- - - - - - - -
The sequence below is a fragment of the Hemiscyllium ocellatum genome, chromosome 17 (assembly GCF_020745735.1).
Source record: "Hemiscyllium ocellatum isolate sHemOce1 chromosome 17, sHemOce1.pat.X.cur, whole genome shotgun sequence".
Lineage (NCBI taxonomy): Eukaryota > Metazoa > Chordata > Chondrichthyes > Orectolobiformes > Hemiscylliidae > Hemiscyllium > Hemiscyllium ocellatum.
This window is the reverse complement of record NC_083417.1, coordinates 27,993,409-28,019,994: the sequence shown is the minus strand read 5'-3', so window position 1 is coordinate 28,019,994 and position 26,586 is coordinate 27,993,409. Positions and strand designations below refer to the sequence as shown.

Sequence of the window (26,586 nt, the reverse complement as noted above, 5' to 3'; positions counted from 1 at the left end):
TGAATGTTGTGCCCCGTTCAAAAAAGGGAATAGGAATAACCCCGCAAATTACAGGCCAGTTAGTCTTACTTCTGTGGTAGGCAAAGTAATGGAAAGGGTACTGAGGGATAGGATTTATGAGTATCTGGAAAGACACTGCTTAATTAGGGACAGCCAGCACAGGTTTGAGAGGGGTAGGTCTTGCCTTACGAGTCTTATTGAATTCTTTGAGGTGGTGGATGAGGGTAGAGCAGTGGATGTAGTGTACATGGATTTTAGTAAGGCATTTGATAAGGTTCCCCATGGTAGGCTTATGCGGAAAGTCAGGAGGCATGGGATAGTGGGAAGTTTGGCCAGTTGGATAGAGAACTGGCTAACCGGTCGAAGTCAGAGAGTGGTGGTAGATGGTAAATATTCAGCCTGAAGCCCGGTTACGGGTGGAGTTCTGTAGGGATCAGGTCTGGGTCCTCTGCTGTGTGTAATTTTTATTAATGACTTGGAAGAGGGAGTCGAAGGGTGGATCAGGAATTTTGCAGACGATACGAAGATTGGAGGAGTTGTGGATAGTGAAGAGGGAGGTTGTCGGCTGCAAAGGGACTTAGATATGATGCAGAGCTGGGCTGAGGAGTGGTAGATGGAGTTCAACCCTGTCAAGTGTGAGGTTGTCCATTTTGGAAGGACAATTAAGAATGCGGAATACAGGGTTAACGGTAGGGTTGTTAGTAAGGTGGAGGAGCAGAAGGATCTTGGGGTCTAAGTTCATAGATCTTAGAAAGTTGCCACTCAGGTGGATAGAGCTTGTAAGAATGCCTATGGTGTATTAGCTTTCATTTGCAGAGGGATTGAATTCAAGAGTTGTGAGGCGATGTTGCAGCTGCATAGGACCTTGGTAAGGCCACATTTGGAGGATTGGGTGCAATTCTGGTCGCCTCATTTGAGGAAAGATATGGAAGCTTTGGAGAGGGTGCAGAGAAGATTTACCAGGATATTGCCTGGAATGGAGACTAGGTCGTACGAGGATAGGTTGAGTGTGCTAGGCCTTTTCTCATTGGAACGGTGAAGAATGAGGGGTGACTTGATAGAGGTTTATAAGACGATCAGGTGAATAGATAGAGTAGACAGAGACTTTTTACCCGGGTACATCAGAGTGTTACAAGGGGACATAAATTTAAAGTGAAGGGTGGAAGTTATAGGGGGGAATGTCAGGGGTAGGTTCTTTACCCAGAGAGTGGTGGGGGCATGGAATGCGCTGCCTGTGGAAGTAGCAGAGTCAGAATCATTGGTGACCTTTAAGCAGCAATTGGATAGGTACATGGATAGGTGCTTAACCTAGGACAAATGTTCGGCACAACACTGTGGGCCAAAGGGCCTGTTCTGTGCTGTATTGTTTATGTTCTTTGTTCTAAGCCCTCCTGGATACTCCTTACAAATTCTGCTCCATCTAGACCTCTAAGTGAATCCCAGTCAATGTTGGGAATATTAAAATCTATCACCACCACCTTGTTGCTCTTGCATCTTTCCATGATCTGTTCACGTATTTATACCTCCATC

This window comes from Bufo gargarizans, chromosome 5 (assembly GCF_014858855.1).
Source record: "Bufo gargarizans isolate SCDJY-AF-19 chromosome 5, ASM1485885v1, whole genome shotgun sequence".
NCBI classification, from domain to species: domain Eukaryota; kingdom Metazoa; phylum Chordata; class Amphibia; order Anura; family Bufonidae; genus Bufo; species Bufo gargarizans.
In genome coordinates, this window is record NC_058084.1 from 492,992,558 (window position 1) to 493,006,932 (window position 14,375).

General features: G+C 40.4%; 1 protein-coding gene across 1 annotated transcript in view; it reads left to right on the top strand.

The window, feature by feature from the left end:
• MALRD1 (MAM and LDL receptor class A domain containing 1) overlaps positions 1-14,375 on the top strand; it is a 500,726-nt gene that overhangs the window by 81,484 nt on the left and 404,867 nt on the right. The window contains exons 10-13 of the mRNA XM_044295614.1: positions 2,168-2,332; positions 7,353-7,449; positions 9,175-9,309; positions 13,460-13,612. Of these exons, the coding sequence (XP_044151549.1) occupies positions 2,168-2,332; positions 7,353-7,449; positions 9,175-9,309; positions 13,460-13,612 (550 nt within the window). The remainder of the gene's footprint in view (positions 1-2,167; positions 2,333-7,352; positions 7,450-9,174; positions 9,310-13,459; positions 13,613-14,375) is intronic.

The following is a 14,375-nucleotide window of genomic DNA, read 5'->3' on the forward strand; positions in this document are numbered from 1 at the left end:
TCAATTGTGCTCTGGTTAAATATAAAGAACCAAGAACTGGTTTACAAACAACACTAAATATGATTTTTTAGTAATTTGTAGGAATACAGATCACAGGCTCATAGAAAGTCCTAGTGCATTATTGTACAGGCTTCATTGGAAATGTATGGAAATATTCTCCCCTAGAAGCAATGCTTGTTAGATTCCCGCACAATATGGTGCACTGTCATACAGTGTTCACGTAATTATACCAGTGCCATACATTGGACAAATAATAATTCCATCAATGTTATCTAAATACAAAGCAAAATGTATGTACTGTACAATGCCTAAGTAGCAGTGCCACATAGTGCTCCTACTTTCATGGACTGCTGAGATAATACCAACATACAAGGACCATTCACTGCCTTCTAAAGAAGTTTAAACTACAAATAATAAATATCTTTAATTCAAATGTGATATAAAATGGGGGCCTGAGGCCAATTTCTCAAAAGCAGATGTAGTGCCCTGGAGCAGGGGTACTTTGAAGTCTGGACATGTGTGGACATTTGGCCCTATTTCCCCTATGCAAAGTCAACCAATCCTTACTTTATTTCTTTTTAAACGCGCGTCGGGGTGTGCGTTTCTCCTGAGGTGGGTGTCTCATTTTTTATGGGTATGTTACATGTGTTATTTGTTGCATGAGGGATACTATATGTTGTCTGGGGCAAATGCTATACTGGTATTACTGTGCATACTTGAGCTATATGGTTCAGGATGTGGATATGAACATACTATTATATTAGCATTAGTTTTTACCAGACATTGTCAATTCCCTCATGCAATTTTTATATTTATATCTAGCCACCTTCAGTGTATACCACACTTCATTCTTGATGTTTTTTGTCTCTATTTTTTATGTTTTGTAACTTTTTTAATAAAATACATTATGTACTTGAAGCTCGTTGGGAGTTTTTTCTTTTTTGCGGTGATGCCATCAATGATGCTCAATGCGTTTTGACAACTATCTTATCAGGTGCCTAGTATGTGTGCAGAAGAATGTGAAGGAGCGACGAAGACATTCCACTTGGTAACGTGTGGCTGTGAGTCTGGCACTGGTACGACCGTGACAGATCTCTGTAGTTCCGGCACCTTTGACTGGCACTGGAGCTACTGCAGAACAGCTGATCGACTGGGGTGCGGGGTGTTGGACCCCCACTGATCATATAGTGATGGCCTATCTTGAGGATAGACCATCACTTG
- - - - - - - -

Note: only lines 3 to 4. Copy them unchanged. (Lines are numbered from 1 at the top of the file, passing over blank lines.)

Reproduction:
Lineage (NCBI taxonomy): Eukaryota > Metazoa > Chordata > Chondrichthyes > Orectolobiformes > Hemiscylliidae > Hemiscyllium > Hemiscyllium ocellatum.
This window is the reverse complement of record NC_083417.1, coordinates 27,993,409-28,019,994: the sequence shown is the minus strand read 5'-3', so window position 1 is coordinate 28,019,994 and position 26,586 is coordinate 27,993,409. Positions and strand designations below refer to the sequence as shown.